Intentionality and Implementation

It’s environmental care week on the blog.  

church earth

Monday we talked about a Christian response to environmental care.

Tuesday we talked about mindfulness.

Wednesday we talked about contentedness.

Yesterday we talked about selflessness.

And today, we talk about intentionality.

We need to get past the point of knowing and talking about taking care of the environment to actually taking care of it.  How many self-proclaimed “green” friends do we know who drive SUV’s and use Styrofoam plates, and eat only imported vegetables.  I’ve done all of these things – I’m not passing blame without accepting blame.

Americans buy an estimated 29.8 billion plastic water bottles every year. An estimated eight out of every 10 of these bottles will end up in a landfill. (Container Recycling Institute)  Today, during a staff meeting, I watched several coworkers throw their plastic water bottles into the trash can directly next to a recycling bin.

We know better, and yet we struggle to change.

There are so many options encourage sustainability that perhaps we get overwhelmed.  But my encouragement to all of us is to start somewhere.  A few years ago, after reading Serve God Save the Planet, my husband and I started making some small changes to our lives.

1.  We got militant about recycling (no more recycling laziness)

2.  We stopped buying and using paper napkins altogether and only use cloth

3.  We started using reusable grocery bags

4.  We started celebrating Christmas differently (less consuming, less stress, less spending on family and friends, less wrapping paper, more celebrating, more giving to others in need).

Soon enough, these things stopped feeling weird, they just became a part of our everyday lives.  And with more reading and more conviction, we’ve added some more changes over the last few years:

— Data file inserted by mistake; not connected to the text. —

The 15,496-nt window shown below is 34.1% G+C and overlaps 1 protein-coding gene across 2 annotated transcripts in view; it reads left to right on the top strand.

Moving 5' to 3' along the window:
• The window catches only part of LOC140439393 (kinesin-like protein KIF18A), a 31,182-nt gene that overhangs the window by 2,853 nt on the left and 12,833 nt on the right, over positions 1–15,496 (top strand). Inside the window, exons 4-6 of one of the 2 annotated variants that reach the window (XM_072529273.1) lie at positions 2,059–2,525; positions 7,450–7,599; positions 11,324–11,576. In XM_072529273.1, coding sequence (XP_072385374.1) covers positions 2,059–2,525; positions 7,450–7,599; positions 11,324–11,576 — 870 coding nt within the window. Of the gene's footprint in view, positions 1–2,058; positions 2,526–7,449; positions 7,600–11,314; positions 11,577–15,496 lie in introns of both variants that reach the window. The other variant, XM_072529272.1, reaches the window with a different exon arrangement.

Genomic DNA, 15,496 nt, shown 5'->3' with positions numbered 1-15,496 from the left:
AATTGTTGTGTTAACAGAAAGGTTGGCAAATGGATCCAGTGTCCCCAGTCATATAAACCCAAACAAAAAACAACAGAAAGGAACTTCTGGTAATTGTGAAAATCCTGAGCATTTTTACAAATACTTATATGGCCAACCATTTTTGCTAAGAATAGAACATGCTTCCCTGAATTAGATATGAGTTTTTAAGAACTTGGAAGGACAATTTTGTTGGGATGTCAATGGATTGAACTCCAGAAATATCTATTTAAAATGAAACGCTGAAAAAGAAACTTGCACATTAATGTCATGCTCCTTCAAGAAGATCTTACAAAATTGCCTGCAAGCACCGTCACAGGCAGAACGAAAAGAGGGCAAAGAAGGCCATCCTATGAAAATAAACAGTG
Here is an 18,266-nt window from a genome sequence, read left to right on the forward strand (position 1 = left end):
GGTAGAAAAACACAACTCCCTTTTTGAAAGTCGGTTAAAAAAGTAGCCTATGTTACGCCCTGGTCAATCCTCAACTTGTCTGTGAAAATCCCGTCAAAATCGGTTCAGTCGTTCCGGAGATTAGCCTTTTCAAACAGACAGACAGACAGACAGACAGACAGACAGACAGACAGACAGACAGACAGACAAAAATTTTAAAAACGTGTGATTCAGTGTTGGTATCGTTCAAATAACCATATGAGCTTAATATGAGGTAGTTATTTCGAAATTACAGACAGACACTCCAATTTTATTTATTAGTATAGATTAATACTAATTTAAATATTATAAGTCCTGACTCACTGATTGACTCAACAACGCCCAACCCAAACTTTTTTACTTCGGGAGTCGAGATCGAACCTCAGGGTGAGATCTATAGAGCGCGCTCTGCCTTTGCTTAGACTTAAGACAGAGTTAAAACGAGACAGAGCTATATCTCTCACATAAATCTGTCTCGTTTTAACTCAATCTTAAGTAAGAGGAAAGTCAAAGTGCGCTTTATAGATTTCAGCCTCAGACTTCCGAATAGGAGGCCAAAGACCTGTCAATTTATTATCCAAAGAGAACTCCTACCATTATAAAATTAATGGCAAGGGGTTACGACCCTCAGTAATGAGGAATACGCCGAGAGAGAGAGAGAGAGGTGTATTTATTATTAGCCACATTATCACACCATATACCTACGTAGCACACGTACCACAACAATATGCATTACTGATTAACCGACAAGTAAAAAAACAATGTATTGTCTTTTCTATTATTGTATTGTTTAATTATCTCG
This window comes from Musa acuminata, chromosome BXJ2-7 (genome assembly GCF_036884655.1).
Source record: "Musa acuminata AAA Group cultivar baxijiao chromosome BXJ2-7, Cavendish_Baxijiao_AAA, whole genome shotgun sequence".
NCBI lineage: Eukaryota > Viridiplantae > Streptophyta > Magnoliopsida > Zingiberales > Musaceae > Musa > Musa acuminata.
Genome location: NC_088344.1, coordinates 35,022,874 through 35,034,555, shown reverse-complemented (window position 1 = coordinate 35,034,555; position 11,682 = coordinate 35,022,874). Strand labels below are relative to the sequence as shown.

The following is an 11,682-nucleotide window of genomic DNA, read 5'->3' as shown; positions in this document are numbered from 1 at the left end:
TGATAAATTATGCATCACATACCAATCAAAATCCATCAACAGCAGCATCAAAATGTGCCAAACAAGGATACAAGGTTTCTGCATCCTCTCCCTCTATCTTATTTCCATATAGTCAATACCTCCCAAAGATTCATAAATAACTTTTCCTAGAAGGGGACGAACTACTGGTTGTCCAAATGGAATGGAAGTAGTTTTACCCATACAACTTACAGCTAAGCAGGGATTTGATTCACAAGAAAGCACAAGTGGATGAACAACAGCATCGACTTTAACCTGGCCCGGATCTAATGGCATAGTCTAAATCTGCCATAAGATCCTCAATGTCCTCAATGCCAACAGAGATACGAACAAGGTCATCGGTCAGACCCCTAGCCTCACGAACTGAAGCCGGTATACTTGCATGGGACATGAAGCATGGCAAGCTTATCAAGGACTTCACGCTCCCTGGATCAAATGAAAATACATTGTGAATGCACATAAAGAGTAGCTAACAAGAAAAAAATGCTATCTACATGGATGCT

5.  Use reusable tupperware vs. plastic baggies if at all possible

6.  Use cloths vs. paper towls for cleaning

7. Avoid paper products unless we don’t have enough real dishes to feed the party

8.  Check out books from the library rather than buying them (unless they are fabulous enough to add to our personal library).  Be generous and share books with friends rather than having them buy books.

9.  Ditch the SUV and get a hybrid (we love our little prius)

10.  Eat vegetarian at least half of our weekly meals

Our newest fun additions are:

11.  Share tools with neighbors (we have a lawnmower, our friend has a weedwacker – we share, we save, and we have a fun excuse to see each other every other weekend).

12.  Use reusable produce bags (I love our new bags!)

13.  Grow our own veggies (our little seedlings are looking good)

14. Compost our waste

I hope that we can continue to simplify and be intentional.  With each new change, we feel more connected to God and our brothers and sisters around the world, as well as the earth God created.

And these are really small things.  I realize that we have a long way to go. We have a long way to go before we get to hanging our clothes to dry year round, canning veggies, and bringing our own tupperware when we’re craving takeout (all Dr. Sleeth’s suggestions) but maybe someday we’ll be there.

What about you?  What changes have you made in your everyday routine to make the earth more sustainable?  

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